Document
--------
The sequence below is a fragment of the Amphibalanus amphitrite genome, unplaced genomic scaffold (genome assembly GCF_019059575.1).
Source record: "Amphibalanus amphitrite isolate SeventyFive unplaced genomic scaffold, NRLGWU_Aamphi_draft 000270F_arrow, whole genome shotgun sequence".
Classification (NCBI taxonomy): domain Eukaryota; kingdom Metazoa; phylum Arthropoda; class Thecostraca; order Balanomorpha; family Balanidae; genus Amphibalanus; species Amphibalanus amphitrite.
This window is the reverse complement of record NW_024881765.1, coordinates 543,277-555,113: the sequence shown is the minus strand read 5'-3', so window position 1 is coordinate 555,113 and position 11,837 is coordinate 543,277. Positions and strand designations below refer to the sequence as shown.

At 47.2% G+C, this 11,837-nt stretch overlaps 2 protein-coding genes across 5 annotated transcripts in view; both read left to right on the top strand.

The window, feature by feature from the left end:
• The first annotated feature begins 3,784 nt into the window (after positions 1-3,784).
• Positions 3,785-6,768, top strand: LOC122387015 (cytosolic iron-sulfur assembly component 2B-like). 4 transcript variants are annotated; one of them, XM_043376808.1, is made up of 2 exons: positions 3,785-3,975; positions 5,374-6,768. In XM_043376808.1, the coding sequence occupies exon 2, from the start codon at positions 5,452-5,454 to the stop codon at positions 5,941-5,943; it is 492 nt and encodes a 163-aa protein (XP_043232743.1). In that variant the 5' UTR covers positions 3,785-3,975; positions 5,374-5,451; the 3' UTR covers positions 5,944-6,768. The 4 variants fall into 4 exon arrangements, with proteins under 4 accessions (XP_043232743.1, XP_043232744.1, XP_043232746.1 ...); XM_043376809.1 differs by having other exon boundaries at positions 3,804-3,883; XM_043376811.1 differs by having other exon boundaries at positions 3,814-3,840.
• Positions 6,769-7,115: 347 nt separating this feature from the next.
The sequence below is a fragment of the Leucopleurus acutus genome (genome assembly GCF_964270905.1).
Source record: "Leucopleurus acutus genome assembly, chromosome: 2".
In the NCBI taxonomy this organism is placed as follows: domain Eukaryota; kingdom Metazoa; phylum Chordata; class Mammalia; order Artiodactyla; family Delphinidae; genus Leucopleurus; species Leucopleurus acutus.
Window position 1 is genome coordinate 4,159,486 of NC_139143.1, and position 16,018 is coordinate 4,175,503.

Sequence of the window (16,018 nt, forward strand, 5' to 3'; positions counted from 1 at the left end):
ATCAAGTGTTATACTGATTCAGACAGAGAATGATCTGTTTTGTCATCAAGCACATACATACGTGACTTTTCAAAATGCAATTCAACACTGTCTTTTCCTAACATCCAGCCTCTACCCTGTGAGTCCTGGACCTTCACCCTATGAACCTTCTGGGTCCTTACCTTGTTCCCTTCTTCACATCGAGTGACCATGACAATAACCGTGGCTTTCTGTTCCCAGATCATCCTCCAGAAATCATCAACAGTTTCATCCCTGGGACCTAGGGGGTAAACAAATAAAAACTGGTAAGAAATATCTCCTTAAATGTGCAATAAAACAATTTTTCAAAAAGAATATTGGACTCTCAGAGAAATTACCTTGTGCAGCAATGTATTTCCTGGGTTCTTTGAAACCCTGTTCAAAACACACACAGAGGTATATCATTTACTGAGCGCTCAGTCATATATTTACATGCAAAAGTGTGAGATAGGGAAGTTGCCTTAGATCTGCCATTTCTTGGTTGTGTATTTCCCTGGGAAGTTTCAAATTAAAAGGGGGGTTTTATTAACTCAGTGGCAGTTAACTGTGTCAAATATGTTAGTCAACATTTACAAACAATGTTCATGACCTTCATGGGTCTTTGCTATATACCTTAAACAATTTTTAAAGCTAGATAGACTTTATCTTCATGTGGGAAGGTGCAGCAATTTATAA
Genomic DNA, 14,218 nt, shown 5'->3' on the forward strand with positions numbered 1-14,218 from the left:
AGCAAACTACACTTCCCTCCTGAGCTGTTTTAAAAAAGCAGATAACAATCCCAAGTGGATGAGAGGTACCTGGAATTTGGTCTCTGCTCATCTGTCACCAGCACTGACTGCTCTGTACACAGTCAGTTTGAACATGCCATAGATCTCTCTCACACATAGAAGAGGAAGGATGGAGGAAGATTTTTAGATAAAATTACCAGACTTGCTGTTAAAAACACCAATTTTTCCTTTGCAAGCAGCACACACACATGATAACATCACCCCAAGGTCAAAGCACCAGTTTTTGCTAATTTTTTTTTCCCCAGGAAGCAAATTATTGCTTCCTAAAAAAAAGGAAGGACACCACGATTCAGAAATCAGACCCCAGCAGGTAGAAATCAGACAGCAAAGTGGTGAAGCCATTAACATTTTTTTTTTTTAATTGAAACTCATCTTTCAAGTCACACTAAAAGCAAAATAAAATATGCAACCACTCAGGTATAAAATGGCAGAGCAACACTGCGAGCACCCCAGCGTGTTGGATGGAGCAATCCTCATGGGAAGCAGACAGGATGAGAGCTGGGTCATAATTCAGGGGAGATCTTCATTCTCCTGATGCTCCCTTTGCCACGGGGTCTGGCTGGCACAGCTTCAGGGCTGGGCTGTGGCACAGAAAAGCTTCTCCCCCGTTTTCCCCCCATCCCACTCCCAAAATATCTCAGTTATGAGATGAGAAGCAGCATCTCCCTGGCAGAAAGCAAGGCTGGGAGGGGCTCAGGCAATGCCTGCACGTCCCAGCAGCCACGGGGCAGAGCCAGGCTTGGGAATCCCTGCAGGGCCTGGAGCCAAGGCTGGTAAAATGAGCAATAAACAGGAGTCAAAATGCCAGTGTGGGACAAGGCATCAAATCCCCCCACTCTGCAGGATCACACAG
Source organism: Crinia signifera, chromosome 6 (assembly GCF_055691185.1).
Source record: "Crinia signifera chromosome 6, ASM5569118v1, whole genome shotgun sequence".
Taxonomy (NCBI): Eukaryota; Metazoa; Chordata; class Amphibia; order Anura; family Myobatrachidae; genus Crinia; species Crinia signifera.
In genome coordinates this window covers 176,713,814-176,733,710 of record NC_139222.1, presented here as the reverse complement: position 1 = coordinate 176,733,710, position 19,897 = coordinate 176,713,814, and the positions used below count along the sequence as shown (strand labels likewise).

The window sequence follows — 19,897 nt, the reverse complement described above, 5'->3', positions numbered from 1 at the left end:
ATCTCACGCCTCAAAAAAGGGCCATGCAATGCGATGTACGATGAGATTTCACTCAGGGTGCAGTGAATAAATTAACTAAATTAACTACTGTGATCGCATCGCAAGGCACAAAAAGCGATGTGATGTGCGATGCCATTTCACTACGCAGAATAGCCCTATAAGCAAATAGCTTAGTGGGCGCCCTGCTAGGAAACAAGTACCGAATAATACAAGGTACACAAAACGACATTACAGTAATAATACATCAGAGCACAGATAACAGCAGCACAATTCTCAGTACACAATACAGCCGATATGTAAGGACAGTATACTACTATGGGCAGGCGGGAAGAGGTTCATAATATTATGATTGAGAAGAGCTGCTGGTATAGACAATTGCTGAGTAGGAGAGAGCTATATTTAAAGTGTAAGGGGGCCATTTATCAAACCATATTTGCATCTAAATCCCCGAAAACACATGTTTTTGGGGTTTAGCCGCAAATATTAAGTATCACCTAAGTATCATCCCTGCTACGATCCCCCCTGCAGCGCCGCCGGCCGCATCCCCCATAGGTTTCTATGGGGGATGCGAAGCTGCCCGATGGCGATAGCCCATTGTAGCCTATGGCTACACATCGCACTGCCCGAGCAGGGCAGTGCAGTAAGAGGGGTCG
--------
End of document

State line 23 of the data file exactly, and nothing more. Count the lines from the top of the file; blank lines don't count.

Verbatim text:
ATCTCACGCCTCAAAAAAGGGCCATGCAATGCGATGTACGATGAGATTTCACTCAGGGTGCAGTGAATAAATTAACTAAATTAACTACTGTGATCGCATCGCAAGGCACAAAAAGCGATGTGATGTGCGATGCCATTTCACTACGCAGAATAGCCCTATAAGCAAATAGCTTAGTGGGCGCCCTGCTAGGAAACAAGTACCGAATAATACAAGGTACACAAAACGACATTACAGTAATAATACATCAGAGCACAGATAACAGCAGCACAATTCTCAGTACACAATACAGCCGATATGTAAGGACAGTATACTACTATGGGCAGGCGGGAAGAGGTTCATAATATTATGATTGAGAAGAGCTGCTGGTATAGACAATTGCTGAGTAGGAGAGAGCTATATTTAAAGTGTAAGGGGGCCATTTATCAAACCATATTTGCATCTAAATCCCCGAAAACACATGTTTTTGGGGTTTAGCCGCAAATATTAAGTATCACCTAAGTATCATCCCTGCTACGATCCCCCCTGCAGCGCCGCCGGCCGCATCCCCCATAGGTTTCTATGGGGGATGCGAAGCTGCCCGATGGCGATAGCCCATTGTAGCCTATGGCTACACATCGCACTGCCCGAGCAGGGCAGTGCAGTAAGAGGGGTCG